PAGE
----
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on 17 January, 2018

how to help parents while staying on track retirement

No matter how much we have prepared for retirement, it often seems that we could be doing more. As people live longer and need more money, there’s increased pressure to step up saving. But what if, in addition to funding your own retirement, you also had to provide financial support to your parents?

According to TD Ameritrade, 25% of baby boomers already support another adult. Around 8% of those adults are aging parents. What’s more, 20% of Gen Xers also support other adults, with 13% being their parents.

Most of this support went to general living expenses and medical bills, with financial supporters paying an average of $12,000 per year to help loved ones. 

So, what if your parents don’t have enough money for their retirement needs? It’s more than likely you will help them with care and support, but this could inhibit your own retirement plans in the process.  

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on 01 February, 2018

social security break even point age

When you begin claiming your Social Security benefits is one of the most important decisions you will make. Knowing when to start your benefits—and when not to—could mean thousands of more dollars to you, and your surviving spouse, when you could use the income the most.

But with so many claiming possibilities, when is the right time? 

You probably have heard arguments for claiming early and waiting. That being said, it pays off to understand the break-even ages for Social Security benefits, their impact, and how different claiming ages may compare.

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on 09 January, 2018

3 steps to greater financial security in new year

If anything, the new year tends to be a time of reinvention. From resolutions of healthier eating or more frequent exercise to more diligence with household finances, there is no shortage of areas for self-improvement.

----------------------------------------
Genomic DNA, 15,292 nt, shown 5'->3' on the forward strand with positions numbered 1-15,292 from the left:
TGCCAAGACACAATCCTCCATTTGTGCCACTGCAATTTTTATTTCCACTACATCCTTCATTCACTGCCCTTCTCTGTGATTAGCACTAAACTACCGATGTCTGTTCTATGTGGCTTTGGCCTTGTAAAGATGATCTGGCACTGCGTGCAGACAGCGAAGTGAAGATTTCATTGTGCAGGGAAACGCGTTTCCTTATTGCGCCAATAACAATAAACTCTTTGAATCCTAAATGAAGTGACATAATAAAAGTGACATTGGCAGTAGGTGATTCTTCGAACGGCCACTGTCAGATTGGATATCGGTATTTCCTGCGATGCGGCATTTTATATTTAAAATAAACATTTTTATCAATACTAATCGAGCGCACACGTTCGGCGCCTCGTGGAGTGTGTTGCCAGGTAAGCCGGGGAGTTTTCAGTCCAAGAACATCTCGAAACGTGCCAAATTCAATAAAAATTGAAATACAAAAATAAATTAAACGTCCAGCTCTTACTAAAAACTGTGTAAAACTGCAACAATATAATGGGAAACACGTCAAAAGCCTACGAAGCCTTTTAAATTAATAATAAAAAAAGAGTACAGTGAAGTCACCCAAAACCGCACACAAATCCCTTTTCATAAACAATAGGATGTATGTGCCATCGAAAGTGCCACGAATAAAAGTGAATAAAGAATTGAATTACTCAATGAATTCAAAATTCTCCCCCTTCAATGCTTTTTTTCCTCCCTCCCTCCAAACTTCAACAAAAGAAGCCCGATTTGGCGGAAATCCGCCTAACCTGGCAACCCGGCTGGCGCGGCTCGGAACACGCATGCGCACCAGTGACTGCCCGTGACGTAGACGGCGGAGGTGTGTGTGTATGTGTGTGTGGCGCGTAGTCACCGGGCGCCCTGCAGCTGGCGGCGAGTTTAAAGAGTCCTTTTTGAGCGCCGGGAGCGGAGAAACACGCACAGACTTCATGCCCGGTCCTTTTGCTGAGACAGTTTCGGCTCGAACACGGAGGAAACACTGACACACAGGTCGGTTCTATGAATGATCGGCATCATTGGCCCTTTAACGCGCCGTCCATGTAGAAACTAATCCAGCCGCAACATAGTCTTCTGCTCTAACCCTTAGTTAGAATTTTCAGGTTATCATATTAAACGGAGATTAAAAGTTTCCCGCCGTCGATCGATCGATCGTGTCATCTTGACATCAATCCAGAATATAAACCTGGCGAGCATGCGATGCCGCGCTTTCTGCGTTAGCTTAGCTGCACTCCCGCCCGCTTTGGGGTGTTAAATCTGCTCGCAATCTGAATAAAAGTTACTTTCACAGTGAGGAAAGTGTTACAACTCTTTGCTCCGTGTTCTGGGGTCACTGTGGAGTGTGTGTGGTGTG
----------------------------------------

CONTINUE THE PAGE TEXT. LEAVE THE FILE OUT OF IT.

For people aged 50 and over, it’s another year closer to retirement. You have spent a long time preparing and setting aside money to be able to retire when and how you want to. After many years of careful preparation and personal sacrifices, this milestone can seem close and yet far away.

If your retirement date is within the next five years, now is a great time to refocus on your retirement planning goals. Here are a few steps you might need to take now for enjoying greater financial confidence in your golden years.

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on 30 January, 2018

 life insurance for seniors

Millions of Americans depend on life insurance for financial protection, not to mention for many other reasons. But as people get older, insurance coverage may seem out of reach. Many seniors think they don’t have good life insurance options due to age or health.  

Even if you are in your golden years or not quite there, the good news is you do have choices. For example, there are some life insurance policies that may be bought up till age 90. That isn't the most frequent age to get life insurance for seniors, but it's helpful to know there are options for just about any life-stage. Some insurance options might also be available for those who may not be in the best health.